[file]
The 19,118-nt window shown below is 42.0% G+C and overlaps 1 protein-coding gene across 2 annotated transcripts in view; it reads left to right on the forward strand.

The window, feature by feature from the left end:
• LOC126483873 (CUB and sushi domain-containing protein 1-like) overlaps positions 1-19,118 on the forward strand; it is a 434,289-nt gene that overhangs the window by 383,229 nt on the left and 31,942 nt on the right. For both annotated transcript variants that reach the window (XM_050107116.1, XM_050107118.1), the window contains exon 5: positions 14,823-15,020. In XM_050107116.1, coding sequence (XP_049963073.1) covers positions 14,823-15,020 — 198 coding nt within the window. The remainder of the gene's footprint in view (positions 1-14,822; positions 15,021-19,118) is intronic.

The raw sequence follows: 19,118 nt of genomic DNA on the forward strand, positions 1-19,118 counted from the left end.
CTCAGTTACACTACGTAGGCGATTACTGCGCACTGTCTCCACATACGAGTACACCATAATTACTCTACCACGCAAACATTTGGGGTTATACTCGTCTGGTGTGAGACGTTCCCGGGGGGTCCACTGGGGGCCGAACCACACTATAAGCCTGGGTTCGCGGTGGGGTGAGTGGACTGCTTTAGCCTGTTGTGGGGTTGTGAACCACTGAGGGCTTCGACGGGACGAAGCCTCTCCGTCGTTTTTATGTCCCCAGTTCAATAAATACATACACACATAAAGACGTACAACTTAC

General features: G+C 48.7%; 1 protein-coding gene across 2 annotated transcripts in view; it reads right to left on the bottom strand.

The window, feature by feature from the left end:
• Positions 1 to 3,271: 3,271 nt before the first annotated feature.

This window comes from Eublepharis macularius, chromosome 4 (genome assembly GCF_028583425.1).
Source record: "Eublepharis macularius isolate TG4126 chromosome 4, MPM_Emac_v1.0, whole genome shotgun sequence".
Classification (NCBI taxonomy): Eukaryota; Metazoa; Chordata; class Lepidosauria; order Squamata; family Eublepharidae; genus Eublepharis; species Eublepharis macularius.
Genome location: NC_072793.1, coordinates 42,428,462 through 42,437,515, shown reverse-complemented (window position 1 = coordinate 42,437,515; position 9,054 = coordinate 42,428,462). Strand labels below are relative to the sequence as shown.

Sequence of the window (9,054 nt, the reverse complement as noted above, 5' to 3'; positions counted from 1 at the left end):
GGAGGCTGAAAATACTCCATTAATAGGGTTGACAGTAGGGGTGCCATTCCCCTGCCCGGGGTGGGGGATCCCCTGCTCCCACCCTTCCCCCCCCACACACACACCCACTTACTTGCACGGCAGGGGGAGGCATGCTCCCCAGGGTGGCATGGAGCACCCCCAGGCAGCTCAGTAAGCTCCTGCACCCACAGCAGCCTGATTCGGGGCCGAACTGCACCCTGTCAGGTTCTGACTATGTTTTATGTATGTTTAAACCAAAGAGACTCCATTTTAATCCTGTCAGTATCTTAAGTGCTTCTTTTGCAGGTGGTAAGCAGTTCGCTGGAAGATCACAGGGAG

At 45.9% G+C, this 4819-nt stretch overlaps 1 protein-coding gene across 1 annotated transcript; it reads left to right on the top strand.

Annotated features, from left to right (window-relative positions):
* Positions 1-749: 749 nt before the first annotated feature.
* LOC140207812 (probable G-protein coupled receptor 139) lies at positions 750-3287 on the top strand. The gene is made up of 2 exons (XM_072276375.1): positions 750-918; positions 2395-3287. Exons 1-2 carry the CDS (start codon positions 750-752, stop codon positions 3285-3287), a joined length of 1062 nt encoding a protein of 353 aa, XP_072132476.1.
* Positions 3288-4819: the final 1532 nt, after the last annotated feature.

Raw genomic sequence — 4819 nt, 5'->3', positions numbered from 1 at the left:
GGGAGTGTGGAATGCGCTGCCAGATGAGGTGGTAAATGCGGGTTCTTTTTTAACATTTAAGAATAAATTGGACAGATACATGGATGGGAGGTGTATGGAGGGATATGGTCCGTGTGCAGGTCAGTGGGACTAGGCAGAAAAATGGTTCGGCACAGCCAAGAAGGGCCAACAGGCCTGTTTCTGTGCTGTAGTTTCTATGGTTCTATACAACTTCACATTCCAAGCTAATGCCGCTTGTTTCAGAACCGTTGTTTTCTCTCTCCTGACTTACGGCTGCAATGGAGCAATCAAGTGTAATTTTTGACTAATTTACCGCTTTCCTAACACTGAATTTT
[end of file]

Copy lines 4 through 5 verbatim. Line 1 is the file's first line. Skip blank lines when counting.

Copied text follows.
The raw sequence follows: 19,118 nt of genomic DNA on the forward strand, positions 1-19,118 counted from the left end.
CTCAGTTACACTACGTAGGCGATTACTGCGCACTGTCTCCACATACGAGTACACCATAATTACTCTACCACGCAAACATTTGGGGTTATACTCGTCTGGTGTGAGACGTTCCCGGGGGGTCCACTGGGGGCCGAACCACACTATAAGCCTGGGTTCGCGGTGGGGTGAGTGGACTGCTTTAGCCTGTTGTGGGGTTGTGAACCACTGAGGGCTTCGACGGGACGAAGCCTCTCCGTCGTTTTTATGTCCCCAGTTCAATAAATACATACACACATAAAGACGTACAACTTAC